Cream and cream products

1. Definitions

Cream is the fat-rich fraction of milk that is extracted by an appropriate process, e.g. centrifugation, and has the same phase distribution as milk (oil in water) (cf. figure).

Figure: Cream is produced from milk by enrichment of the milkfat through centrifugation, with separation of the skimmed milk

Cream obtained from whey must be described as whey cream. A blend of whey cream and cream must be labelled as cheesemaking cream or whey cream.

2. Description

The fat content of cream varies according to its intended use, the upper limit being approx. 800 g/kg for technological reasons.

Cream for the retail trade is generally pasteurised or undergoes UHT (ultra-high temperature) processing, and may contain up to 30 g additional milk components per kilogram as well as additives in conformity with the Additives Ordinance, e.g. thickeners, emulsifying agents and stabilisers in whipping cream. With regard to prevention of the addition of water, the same requirements apply to cream as to milk. There must therefore be at least 85 g/kg of ‘fat-free dry matter’ in the fat-free fraction (serum), i.e. for a cream with a fat content of 350 g/kg cream, the fat-free dry matter must be at least 55.25 g/kg cream.

The fat-free dry matter in whole cream (which contains 35% fat according to Swiss legislation) is usually around 58 to 62 g/kg cream. In a number of European countries whole cream contains 30% fat.
Depending on the product, it may be even higher if milk-protein concentrates have been added.

3. Classification by Fat-Content Stage (Swiss Legislation)

Cream is classified according to fat content levels in accordance with the Swiss Ordinance on foodstuffs of animal origin as described in the following table (as at May 2016).

Fat Content in g/kg



≥ 150

Half cream or Coffee cream

Whippable half cream often has a fat content of 25%.

≥ 350

Full cream, Whipping cream, Cream

Pasteurised: Limited authorisation of thickeners and emulsifying agents

Other cream products: more additives allowed.

≥ 450

Double cream

Example: Crème de Gruyère


Thickened cream

Cream that has become thick-to be-spreadable through the addition of thickeners


Cultured cream, including crème fraîche

Fermented with suitable microorganisms, generally mesophilic lactococci and Leuconostoc, with the creation of flavour compounds, in particular diacetyl.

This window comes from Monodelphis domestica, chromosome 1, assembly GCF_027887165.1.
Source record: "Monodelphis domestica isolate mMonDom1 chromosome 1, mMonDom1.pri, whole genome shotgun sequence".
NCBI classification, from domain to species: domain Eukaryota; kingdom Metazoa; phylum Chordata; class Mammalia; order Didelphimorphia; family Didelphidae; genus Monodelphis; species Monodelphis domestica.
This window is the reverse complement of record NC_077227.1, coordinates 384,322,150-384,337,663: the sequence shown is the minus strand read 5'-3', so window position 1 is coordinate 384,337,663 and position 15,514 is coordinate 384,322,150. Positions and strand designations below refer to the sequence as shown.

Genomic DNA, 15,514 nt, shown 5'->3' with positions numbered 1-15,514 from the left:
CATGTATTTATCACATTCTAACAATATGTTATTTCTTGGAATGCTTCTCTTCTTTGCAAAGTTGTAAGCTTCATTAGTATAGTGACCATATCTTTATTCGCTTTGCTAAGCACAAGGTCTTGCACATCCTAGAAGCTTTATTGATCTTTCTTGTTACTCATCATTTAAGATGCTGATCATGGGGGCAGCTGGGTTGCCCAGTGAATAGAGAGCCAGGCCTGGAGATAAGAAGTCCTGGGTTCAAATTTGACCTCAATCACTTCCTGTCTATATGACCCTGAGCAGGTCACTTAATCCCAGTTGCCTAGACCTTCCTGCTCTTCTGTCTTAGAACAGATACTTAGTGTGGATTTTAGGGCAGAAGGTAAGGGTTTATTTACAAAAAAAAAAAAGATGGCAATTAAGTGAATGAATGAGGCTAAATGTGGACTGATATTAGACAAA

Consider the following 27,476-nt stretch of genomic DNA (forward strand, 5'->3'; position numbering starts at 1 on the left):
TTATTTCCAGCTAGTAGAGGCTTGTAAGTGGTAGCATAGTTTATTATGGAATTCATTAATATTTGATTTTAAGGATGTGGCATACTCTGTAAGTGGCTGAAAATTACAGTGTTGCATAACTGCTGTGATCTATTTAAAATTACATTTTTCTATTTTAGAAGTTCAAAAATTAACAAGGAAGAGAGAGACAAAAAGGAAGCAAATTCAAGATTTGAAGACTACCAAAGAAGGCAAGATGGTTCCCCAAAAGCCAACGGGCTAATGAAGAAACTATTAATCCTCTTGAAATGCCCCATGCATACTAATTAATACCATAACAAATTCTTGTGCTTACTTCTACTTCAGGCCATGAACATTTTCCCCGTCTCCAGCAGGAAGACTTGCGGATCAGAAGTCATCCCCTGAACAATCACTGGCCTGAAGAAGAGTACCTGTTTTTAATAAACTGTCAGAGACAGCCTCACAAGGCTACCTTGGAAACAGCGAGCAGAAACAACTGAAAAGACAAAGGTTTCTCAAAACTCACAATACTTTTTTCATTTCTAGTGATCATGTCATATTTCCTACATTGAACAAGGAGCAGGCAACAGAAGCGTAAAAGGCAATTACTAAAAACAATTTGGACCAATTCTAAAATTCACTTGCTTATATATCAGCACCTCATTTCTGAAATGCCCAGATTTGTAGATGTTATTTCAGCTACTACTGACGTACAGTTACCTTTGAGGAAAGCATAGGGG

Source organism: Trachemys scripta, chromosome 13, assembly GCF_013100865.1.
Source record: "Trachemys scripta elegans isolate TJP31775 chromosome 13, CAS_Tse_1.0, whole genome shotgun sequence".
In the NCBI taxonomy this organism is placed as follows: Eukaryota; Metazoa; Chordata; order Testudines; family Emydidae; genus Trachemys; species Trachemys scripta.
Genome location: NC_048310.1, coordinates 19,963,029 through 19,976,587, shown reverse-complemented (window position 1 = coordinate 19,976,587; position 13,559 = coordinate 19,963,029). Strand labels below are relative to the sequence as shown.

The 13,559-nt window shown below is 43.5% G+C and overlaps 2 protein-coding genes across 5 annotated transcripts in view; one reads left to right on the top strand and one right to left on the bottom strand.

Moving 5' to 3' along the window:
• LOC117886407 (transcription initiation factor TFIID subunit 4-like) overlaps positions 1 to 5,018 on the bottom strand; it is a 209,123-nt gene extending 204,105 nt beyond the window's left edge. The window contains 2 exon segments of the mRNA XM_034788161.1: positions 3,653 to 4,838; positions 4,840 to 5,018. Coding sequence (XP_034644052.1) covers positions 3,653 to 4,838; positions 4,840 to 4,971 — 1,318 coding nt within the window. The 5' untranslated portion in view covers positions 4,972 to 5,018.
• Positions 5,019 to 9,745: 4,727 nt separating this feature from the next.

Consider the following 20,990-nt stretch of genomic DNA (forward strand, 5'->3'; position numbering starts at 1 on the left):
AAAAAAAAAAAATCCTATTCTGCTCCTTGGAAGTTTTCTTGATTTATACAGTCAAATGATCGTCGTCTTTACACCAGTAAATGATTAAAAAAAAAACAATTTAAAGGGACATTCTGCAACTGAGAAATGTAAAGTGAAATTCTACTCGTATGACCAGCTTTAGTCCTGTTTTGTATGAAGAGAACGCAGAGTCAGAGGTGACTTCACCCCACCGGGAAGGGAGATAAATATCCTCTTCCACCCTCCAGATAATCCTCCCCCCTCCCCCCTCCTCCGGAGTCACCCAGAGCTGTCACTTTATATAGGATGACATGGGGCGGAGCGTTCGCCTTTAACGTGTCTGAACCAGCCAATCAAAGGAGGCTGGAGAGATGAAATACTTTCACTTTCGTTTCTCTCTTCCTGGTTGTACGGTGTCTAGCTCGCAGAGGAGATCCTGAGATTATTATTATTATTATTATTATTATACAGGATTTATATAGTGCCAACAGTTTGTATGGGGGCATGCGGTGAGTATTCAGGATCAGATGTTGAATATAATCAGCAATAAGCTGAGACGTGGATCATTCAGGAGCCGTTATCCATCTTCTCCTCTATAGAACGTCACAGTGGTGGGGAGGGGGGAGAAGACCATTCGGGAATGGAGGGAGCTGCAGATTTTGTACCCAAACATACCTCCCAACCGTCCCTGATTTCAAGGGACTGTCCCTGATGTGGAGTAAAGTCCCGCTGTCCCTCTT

4. Mean Chemical Composition of Cream

The chemical characterisation is subdivided into major, minor and trace components. Average values for the most important products available on the Swiss market are listed in Tables 1 and 2 (Agroscope data).

Table 1: Mean chemical composition of the major and minor components of cream products (in g/kg)
Contents Full Cream Half Cream UHT  Half Cream PAST  Coffee Cream 
Fat 349-351  247-255  266-292  147-153 
Dry matter 305-410  319-325  333-351  222-228 
Water 590-595  675-681  649-667  772-778 
Fat-free DM* 55-60  69-75  67-75  70-78 
Protein 19-21  25-27  22-24  26-28 
Lactose 30-32  36-38  31-35  36-40 
Ash 4.3-4.7  5.6-6.0  5.0-5.3  6.2-7.2 
Cholesterol 0.91-1.11  0.72-0.92  0.65-0.77  0.49-0.51 
Sodium* 0.24-0.26  0.21-0.47  0.32-0.38  0.55-1.01 
Calcium 0.4-0.8  0.8-0.85  0.75-0.81  0.89-0.93 
Potassium 1.0-1.3  1.35-1.6  1.2-1.5  1.36-1.46 
Magnesium 0.06-0.065  0.08-0.09  0.05-0.09  0.074-0.083 
Phosphorus 0.5-0.9  0.7-0.77  0.55-0.7  0.77-1.05 
Table 2: Mean chemical composition of the trace components of cream products (in mg/kg)
Contents Full Cream  Half Cream UHT  Half Cream PAST  Coffee Cream 
Iron 0.43-0.83  0.35-0.65  0.22-0.45  0.15-0.45 
Copper 0.025-0.051  0.025-0.043  0.022-0.042  0.015-0.041 
Vitamin A 3.7  2.6  2.7  1.4 
Vitamin E  8.0  6.9  6.2  3.4 
Vitamin B1 0.2  0.21  0.23  0.17 
Vitamin B2 1.3  1.4  1.4  1.4 
Vitamin B6 0.25  0.24  0.29  0.21 
Data source:
Sieber R., Badertscher R., Eyer H., Fuchs D., Nick B., 1996. Beitrag zur Kenntnis der Zusammensetzung von schweizerischem Voll-, Halb- und Kaffeerahm. Mitt. Gebiete Lebensm. Hyg. 87, 103-110, 653.